The trains of India are famous, so travelling at least once by train is an essential experience. We have chosen this method of transport to get from Delhi to Agra - and as it turns out, this is the only time we will take a train.
Fighting through the crowds of porters, hawkers, loiterers and other passengers to the ticket counter, obtaining a ticket and finding the right platform is an exhausting enterprise. There's a train at the platform when we get there, surely not ours, as there appear to be no second-class A/C carriages which is what we have booked. This one is entirely open carriages with barred window openings and wooden slat seats.
All signs are in Hindi and a couple of hikes up and down the long platform reveal no apparent railway official, but fortunately I eventually strike up a dialogue with an intelligent-looking woman in western clothes who speaks faultless English with a California accent and who assures us that, indeed, it's not our train, which will arrive after this one departs.
(Lin turns out to be a delightful acquaintance: a Major in the Indian army, she is returning to her unit based in Agra. As of this moment she is preparing with 5 colleagues to climb the fifth-highest peak in the Himalayas as part of an army promotional exercise.)
While we wait, other passengers come and go or settle to wait on our platform, and trains pass by on adjoining tracks.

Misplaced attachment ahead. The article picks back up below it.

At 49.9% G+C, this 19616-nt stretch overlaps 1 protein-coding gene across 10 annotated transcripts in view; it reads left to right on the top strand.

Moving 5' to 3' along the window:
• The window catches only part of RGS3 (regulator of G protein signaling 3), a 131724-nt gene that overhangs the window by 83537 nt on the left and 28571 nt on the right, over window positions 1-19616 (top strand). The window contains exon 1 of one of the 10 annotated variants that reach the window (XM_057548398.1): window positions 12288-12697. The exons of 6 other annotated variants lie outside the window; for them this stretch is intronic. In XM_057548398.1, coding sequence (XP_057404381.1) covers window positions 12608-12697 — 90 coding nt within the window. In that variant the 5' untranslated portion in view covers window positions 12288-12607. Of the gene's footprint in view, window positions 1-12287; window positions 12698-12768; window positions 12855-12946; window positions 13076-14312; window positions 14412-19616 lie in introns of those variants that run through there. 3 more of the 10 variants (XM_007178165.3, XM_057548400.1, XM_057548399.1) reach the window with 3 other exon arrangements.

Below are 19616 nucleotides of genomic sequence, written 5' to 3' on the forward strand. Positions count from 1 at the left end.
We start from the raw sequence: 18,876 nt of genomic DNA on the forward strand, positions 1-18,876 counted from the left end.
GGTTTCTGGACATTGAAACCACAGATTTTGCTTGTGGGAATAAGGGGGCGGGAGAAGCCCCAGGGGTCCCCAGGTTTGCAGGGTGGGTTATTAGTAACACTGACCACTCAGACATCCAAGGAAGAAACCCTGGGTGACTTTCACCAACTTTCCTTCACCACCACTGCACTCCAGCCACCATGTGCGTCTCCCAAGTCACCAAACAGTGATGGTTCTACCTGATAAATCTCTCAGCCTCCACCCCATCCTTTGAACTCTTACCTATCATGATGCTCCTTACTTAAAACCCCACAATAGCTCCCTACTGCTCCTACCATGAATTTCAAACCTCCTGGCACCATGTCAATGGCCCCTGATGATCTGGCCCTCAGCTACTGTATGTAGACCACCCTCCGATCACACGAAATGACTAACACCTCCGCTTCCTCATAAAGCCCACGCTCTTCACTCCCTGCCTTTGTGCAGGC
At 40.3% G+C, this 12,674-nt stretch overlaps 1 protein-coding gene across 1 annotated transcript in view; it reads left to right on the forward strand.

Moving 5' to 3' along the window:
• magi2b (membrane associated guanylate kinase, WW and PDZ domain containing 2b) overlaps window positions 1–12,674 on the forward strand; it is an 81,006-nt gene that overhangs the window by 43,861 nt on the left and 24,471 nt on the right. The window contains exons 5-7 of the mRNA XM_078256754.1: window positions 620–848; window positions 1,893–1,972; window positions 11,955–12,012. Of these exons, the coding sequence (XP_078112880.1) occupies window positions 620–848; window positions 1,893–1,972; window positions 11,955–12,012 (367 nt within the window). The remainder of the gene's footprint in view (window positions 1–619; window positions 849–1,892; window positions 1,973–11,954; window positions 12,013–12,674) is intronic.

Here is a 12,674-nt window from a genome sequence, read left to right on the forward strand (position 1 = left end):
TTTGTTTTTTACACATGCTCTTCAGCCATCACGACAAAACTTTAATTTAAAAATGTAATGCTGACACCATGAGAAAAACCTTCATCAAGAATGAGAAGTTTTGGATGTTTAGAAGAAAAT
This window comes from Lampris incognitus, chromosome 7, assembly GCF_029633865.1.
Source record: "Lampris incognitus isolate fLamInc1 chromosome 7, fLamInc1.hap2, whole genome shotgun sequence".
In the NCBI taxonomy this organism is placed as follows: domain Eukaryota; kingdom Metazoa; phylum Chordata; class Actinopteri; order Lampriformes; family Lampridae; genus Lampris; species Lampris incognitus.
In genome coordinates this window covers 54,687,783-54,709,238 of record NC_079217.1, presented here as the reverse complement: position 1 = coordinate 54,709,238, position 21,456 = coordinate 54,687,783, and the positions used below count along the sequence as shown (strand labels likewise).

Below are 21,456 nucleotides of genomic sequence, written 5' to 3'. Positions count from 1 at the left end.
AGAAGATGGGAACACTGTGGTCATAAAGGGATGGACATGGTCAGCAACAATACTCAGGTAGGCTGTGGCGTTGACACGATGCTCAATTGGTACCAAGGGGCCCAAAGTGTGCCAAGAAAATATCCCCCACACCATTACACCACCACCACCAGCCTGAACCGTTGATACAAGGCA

Minutes before our train is due to arrive, the one occupying our platform pulls slowly away. Ours chugs in, but we are still trying to find our carriage when, without any warning such as a flag being waved or a whistle blown, it begins to move. Following Lin's lead, we run for the nearest door and leap in. Michael, who is last, barely manages to haul himself aboard as the engine gathers speed.
It is already evening and very soon dark, which is just as well since we can make out little through the double-glazed and amber-tinted windows. During the 4-hour journey we are entertained by men passing regularly through the carriage carrying large canisters of tea, sold by the plastic cup.
It's ten o'clock by the time we reach Agra. Fortunately, at our request, our hotel has sent an auto-rickshaw to pick us up, as we have no idea of the layout of the city. The hotel is not very prepossessing and our room, though clean, is cell-like with a barred window opening onto a light well. However, the great advantage of this particular hotel is the view of the Taj Mahal from its roof terrace, which compensates for its other deficiencies. Michael happily spent time up at this vantage point with his sketchbook, and the results can be seen on his website.
As we arrive, we encounter an unexpected bonus: in the street below, under a light-strung canopy, a wedding celebration is winding up.
In the morning, the revellers are gone, and the area is deserted except for a cow picking through the remains, and couple of parked auto-rickshaws.